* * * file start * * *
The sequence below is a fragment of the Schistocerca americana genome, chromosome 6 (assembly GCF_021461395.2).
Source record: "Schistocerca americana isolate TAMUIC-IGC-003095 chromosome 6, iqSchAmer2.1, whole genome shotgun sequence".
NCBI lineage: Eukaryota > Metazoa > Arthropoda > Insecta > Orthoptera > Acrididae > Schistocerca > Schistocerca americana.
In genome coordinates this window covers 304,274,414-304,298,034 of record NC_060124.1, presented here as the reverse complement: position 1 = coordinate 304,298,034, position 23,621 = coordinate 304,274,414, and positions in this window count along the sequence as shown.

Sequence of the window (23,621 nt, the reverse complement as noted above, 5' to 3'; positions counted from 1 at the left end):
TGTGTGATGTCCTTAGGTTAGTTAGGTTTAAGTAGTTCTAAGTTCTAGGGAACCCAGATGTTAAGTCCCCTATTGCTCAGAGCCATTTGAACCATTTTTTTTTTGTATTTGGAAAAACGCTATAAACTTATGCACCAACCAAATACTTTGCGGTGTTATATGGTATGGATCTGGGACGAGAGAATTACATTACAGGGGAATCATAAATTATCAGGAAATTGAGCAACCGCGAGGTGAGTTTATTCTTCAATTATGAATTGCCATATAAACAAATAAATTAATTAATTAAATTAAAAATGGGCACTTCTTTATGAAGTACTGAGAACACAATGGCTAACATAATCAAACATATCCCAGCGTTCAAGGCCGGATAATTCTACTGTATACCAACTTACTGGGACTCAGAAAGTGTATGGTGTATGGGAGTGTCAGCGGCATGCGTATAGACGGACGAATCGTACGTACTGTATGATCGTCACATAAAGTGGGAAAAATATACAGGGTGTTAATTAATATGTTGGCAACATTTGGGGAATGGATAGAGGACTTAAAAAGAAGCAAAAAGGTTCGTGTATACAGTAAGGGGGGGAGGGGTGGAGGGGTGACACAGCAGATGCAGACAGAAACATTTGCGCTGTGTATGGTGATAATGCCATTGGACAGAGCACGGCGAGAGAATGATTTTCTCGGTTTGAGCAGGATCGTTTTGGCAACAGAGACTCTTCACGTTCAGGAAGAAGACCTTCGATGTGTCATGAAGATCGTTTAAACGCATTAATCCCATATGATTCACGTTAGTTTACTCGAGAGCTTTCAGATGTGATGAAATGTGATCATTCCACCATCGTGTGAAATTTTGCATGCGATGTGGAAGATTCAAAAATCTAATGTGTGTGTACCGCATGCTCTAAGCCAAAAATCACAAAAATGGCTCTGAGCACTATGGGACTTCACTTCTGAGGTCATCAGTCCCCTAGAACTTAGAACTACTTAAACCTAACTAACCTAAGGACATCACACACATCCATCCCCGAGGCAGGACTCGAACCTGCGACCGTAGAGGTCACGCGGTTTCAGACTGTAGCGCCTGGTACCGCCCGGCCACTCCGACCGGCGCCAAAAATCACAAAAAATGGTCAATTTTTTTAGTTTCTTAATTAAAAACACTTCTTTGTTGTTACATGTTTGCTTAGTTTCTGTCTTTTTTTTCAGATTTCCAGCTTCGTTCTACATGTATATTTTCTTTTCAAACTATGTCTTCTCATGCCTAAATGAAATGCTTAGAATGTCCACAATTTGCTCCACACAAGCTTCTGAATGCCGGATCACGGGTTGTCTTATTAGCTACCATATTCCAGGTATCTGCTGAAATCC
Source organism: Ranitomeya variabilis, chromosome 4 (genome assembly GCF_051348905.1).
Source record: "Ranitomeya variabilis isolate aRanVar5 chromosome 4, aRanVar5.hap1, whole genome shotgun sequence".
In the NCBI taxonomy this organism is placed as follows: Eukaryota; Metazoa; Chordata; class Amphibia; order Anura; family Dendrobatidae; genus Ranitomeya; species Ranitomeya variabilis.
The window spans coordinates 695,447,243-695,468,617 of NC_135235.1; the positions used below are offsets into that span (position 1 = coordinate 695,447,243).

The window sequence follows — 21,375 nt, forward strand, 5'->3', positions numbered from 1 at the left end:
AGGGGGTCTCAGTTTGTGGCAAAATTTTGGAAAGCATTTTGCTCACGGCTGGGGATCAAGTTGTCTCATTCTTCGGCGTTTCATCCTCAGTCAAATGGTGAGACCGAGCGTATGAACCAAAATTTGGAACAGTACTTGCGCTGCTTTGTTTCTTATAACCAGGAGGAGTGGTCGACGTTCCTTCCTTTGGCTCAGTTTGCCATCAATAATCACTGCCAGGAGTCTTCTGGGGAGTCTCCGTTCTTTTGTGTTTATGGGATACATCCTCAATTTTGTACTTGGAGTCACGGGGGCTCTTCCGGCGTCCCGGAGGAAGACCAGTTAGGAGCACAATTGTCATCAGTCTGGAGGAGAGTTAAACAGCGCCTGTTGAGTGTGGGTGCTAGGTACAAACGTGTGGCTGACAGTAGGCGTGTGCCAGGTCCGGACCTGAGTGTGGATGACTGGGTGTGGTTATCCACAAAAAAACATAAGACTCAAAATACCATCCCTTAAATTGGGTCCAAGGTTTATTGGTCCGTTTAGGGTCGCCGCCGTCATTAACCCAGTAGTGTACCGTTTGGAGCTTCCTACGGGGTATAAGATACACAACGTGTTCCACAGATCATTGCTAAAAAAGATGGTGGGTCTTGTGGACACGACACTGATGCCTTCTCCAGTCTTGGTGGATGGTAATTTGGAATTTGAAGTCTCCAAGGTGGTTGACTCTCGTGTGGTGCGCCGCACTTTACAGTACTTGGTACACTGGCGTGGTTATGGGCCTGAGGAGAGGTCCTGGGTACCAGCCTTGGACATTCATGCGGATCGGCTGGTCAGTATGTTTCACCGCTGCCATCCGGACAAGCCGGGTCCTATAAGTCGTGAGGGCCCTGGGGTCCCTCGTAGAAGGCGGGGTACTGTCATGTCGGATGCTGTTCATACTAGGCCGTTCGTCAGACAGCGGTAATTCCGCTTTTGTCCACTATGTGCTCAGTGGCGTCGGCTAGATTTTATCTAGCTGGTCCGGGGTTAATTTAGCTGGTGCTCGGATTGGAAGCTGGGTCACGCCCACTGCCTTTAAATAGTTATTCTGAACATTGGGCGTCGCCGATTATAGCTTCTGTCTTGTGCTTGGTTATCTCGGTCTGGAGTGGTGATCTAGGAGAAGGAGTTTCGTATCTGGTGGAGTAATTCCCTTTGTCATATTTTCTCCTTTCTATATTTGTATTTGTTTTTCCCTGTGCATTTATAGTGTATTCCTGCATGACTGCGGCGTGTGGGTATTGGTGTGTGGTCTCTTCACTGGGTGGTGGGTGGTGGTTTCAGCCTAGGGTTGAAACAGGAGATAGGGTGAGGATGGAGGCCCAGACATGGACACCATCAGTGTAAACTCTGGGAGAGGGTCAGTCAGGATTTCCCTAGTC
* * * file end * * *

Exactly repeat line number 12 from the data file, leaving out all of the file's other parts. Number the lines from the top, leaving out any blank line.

AGGGGGTCTCAGTTTGTGGCAAAATTTTGGAAAGCATTTTGCTCACGGCTGGGGATCAAGTTGTCTCATTCTTCGGCGTTTCATCCTCAGTCAAATGGTGAGACCGAGCGTATGAACCAAAATTTGGAACAGTACTTGCGCTGCTTTGTTTCTTATAACCAGGAGGAGTGGTCGACGTTCCTTCCTTTGGCTCAGTTTGCCATCAATAATCACTGCCAGGAGTCTTCTGGGGAGTCTCCGTTCTTTTGTGTTTATGGGATACATCCTCAATTTTGTACTTGGAGTCACGGGGGCTCTTCCGGCGTCCCGGAGGAAGACCAGTTAGGAGCACAATTGTCATCAGTCTGGAGGAGAGTTAAACAGCGCCTGTTGAGTGTGGGTGCTAGGTACAAACGTGTGGCTGACAGTAGGCGTGTGCCAGGTCCGGACCTGAGTGTGGATGACTGGGTGTGGTTATCCACAAAAAAACATAAGACTCAAAATACCATCCCTTAAATTGGGTCCAAGGTTTATTGGTCCGTTTAGGGTCGCCGCCGTCATTAACCCAGTAGTGTACCGTTTGGAGCTTCCTACGGGGTATAAGATACACAACGTGTTCCACAGATCATTGCTAAAAAAGATGGTGGGTCTTGTGGACACGACACTGATGCCTTCTCCAGTCTTGGTGGATGGTAATTTGGAATTTGAAGTCTCCAAGGTGGTTGACTCTCGTGTGGTGCGCCGCACTTTACAGTACTTGGTACACTGGCGTGGTTATGGGCCTGAGGAGAGGTCCTGGGTACCAGCCTTGGACATTCATGCGGATCGGCTGGTCAGTATGTTTCACCGCTGCCATCCGGACAAGCCGGGTCCTATAAGTCGTGAGGGCCCTGGGGTCCCTCGTAGAAGGCGGGGTACTGTCATGTCGGATGCTGTTCATACTAGGCCGTTCGTCAGACAGCGGTAATTCCGCTTTTGTCCACTATGTGCTCAGTGGCGTCGGCTAGATTTTATCTAGCTGGTCCGGGGTTAATTTAGCTGGTGCTCGGATTGGAAGCTGGGTCACGCCCACTGCCTTTAAATAGTTATTCTGAACATTGGGCGTCGCCGATTATAGCTTCTGTCTTGTGCTTGGTTATCTCGGTCTGGAGTGGTGATCTAGGAGAAGGAGTTTCGTATCTGGTGGAGTAATTCCCTTTGTCATATTTTCTCCTTTCTATATTTGTATTTGTTTTTCCCTGTGCATTTATAGTGTATTCCTGCATGACTGCGGCGTGTGGGTATTGGTGTGTGGTCTCTTCACTGGGTGGTGGGTGGTGGTTTCAGCCTAGGGTTGAAACAGGAGATAGGGTGAGGATGGAGGCCCAGACATGGACACCATCAGTGTAAACTCTGGGAGAGGGTCAGTCAGGATTTCCCTAGTC